Home Secretary Theresa May reportedly ‘didn’t like the conclusions’ of one pro-drugs study
Ever wondered why the UK was still so strict on drug laws? Well, it turns out there may be a good reason. According to explosive new claims from the former deputy Prime Minister Nick Clegg, the government may be lying to us to prevent drug decriminalisation: with Home Secretary Theresa May reportedly altering a 2014 report that called for global law reform.
The Liberal Democrat MP told The Guardian that May “didn’t like the conclusions” of the report, which apparently found no link between illegal drug use and harsh drug laws. Titled ‘Drugs: International Comparators’, it claimed that there wasn’t “any obvious relationship between the toughness of a country’s enforcement against drug possession and levels of drug use”.
These conclusions were drawn after looking at data from Portugal, where drugs have been legal since 2001. The report revealed that there have apparently been “considerable” health improvements in the country, and hinted that there may be benefits in treating drug possession as a health issue, rather than a criminal issue.
Despite this, Clegg claims that the Home Secretary attempted to delete sentences from the original paper, in a bid to stop any further conversation about potential drug legalisation. He revealed that the original draft had been subject to an “endless wrangle between Lib Dem ministers and Theresa May about the fullness of what would be published”. May allegedly went on to stress that there would be no drug reform whatsoever as long as she led the Home Office.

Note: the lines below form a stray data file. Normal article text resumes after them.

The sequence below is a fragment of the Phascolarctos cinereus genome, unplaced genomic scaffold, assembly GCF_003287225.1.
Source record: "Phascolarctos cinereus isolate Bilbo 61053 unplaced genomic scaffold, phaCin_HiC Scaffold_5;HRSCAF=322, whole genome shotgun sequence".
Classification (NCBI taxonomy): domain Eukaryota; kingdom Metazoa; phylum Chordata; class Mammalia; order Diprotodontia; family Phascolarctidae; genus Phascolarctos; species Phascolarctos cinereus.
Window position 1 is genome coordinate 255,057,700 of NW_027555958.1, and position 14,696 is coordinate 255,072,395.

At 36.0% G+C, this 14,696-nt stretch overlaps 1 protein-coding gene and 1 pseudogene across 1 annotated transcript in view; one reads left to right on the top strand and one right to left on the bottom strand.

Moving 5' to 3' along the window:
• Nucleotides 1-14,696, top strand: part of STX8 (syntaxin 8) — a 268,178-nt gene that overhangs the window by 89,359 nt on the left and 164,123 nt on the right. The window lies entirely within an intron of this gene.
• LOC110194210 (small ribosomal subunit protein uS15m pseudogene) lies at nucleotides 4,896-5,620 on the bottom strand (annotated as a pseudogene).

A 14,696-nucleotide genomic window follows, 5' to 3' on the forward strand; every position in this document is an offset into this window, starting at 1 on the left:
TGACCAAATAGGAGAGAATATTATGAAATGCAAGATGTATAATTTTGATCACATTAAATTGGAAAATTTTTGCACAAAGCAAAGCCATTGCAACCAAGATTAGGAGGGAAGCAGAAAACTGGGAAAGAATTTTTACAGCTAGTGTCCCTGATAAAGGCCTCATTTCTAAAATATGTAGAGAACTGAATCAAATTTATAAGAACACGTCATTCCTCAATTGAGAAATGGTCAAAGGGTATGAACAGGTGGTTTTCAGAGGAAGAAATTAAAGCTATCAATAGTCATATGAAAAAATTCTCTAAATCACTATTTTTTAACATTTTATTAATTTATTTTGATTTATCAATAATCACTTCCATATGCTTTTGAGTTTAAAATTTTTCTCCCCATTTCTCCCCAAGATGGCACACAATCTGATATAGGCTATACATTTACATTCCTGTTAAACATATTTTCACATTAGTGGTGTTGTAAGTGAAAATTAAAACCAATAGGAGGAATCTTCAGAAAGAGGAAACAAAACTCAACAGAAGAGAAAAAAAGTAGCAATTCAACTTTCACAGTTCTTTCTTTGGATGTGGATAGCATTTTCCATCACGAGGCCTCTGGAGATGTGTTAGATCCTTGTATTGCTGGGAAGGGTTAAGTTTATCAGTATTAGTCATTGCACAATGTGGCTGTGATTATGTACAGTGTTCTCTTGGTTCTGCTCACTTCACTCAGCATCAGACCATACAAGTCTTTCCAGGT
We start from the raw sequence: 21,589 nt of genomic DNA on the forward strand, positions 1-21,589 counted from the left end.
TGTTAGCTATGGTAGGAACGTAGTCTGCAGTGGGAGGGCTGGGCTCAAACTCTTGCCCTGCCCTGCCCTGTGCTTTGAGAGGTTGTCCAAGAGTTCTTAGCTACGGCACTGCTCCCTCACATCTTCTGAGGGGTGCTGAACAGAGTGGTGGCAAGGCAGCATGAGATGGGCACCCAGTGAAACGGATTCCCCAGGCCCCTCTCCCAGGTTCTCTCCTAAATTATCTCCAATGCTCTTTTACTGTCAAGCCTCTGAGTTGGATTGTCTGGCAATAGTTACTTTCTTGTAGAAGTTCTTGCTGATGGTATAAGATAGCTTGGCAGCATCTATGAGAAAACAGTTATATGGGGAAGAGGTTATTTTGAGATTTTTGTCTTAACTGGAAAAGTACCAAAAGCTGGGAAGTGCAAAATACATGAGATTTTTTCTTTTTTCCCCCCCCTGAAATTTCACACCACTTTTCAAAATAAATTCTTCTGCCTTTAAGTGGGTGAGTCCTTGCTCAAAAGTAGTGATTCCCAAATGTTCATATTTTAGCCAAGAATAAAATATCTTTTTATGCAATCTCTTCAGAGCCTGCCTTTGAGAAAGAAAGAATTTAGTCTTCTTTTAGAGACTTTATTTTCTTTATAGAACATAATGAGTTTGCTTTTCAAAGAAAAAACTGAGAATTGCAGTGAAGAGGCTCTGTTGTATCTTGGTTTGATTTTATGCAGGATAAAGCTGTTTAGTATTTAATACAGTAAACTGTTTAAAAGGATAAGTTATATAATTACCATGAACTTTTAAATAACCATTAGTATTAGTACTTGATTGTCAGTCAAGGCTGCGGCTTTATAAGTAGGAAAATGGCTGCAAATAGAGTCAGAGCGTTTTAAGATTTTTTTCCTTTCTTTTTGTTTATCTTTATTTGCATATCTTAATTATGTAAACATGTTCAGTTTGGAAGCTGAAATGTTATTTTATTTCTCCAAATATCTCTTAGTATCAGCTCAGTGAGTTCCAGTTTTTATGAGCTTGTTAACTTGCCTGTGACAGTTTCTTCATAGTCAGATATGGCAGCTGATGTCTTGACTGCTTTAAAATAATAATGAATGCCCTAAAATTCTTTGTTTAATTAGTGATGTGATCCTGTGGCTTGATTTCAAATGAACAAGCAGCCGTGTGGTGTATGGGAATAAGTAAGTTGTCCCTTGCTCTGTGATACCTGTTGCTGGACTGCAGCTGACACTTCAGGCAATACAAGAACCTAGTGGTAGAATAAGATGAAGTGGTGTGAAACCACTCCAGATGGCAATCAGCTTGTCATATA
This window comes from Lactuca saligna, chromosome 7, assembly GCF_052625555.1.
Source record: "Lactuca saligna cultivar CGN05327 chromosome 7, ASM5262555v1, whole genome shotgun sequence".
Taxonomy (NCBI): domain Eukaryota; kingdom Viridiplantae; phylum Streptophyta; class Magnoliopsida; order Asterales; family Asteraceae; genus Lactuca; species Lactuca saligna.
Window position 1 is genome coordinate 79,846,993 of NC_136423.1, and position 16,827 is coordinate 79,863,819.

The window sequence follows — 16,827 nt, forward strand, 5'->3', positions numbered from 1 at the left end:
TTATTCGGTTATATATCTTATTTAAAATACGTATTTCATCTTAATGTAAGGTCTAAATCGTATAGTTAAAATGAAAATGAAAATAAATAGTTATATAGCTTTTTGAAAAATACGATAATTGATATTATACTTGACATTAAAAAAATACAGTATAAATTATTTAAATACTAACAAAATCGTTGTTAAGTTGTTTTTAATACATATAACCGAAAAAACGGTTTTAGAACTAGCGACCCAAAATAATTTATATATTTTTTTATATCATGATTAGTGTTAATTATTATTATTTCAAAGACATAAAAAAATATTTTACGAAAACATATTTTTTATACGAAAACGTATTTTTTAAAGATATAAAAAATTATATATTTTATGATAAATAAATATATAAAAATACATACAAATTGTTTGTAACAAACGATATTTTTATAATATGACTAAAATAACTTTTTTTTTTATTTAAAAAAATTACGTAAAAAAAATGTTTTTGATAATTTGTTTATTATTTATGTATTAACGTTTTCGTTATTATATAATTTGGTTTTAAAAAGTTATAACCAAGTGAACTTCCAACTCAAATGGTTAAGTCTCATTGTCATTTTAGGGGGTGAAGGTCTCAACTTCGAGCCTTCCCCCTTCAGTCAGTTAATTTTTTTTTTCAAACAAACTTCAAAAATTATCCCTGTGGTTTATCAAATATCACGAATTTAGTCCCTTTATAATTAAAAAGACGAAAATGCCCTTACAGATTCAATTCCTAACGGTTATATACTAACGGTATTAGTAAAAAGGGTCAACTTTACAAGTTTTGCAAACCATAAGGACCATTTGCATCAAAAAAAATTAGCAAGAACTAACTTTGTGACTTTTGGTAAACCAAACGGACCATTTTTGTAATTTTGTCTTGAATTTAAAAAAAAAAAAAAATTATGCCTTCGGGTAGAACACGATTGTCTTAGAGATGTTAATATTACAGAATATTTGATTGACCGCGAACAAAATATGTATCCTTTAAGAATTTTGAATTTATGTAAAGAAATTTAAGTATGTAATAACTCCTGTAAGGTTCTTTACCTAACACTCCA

“Part of the problem is that for some of (the Conservatives) when you say drugs to them, they think of Notting Hill dinner parties. They think it is all a slightly naughty recreational secret”
“I think part of the problem is that for some of (the Conservatives) when you say drugs to them, they think of Notting Hill dinner parties,” Clegg told The Guardian. “They think it is all a slightly naughty recreational secret. They don’t think of whole countries, like Colombia that has been brought to its knees. They don’t think of some very unscrupulous criminal gangs who are preying on people who we should be protecting rather than chucking in jail.”
This news comes just months after Ireland announced their plans to decriminalise all drugs; making personal use of heroin, cannabis and cocaine completely legal. The UK, however, is refusing to be swayed on the subject.
“The UK's approach on drugs remains clear: we must prevent drug use in our communities and help dependent individuals to recover, while ensuring our drugs laws are enforced,” revealed the Home Office in a statement. “Decriminalising drugs would not eliminate the crime committed by their illicit trade, nor would it address the harms and destruction associated with drug dependence.”
“The International Comparators Study does not say there is no link or impact between tough penalties and drug use,” they added. “It makes clear that approaches to drugs legislation and enforcement of drugs possession are only one element of a complex set of factors that affect drugs use, including prevention, treatment and wider social and cultural factors.”